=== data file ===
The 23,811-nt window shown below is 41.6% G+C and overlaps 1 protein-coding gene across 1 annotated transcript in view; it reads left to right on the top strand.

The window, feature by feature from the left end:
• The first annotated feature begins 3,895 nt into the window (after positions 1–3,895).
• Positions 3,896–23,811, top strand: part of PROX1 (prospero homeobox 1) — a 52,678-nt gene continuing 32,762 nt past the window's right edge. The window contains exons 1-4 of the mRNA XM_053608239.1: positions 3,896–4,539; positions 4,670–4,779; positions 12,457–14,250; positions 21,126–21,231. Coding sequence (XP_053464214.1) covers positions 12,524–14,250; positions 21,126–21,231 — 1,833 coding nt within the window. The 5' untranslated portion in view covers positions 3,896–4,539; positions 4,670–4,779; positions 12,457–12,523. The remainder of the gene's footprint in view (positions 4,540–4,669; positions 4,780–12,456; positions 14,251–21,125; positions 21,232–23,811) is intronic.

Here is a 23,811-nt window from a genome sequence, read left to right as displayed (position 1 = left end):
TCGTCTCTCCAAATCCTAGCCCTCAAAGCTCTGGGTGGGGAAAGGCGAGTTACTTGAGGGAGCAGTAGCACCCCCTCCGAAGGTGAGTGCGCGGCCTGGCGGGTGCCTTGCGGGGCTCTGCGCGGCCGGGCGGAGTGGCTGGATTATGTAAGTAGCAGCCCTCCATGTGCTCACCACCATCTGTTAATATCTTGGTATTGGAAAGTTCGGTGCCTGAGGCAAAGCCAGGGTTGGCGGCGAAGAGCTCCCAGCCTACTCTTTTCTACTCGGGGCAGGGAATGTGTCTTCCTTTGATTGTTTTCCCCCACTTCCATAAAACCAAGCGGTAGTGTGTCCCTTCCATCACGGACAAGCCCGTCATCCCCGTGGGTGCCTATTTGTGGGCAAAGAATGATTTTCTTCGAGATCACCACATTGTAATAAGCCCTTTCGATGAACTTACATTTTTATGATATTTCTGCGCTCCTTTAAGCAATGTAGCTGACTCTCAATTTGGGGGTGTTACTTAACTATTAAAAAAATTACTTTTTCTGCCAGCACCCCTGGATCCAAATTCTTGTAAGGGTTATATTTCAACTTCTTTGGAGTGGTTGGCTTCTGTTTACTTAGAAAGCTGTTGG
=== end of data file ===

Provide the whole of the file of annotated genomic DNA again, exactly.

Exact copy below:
The 23,811-nt window shown below is 41.6% G+C and overlaps 1 protein-coding gene across 1 annotated transcript in view; it reads left to right on the top strand.

The window, feature by feature from the left end:
• The first annotated feature begins 3,895 nt into the window (after positions 1–3,895).
• Positions 3,896–23,811, top strand: part of PROX1 (prospero homeobox 1) — a 52,678-nt gene continuing 32,762 nt past the window's right edge. The window contains exons 1-4 of the mRNA XM_053608239.1: positions 3,896–4,539; positions 4,670–4,779; positions 12,457–14,250; positions 21,126–21,231. Coding sequence (XP_053464214.1) covers positions 12,524–14,250; positions 21,126–21,231 — 1,833 coding nt within the window. The 5' untranslated portion in view covers positions 3,896–4,539; positions 4,670–4,779; positions 12,457–12,523. The remainder of the gene's footprint in view (positions 4,540–4,669; positions 4,780–12,456; positions 14,251–21,125; positions 21,232–23,811) is intronic.

Here is a 23,811-nt window from a genome sequence, read left to right as displayed (position 1 = left end):
TCGTCTCTCCAAATCCTAGCCCTCAAAGCTCTGGGTGGGGAAAGGCGAGTTACTTGAGGGAGCAGTAGCACCCCCTCCGAAGGTGAGTGCGCGGCCTGGCGGGTGCCTTGCGGGGCTCTGCGCGGCCGGGCGGAGTGGCTGGATTATGTAAGTAGCAGCCCTCCATGTGCTCACCACCATCTGTTAATATCTTGGTATTGGAAAGTTCGGTGCCTGAGGCAAAGCCAGGGTTGGCGGCGAAGAGCTCCCAGCCTACTCTTTTCTACTCGGGGCAGGGAATGTGTCTTCCTTTGATTGTTTTCCCCCACTTCCATAAAACCAAGCGGTAGTGTGTCCCTTCCATCACGGACAAGCCCGTCATCCCCGTGGGTGCCTATTTGTGGGCAAAGAATGATTTTCTTCGAGATCACCACATTGTAATAAGCCCTTTCGATGAACTTACATTTTTATGATATTTCTGCGCTCCTTTAAGCAATGTAGCTGACTCTCAATTTGGGGGTGTTACTTAACTATTAAAAAAATTACTTTTTCTGCCAGCACCCCTGGATCCAAATTCTTGTAAGGGTTATATTTCAACTTCTTTGGAGTGGTTGGCTTCTGTTTACTTAGAAAGCTGTTGG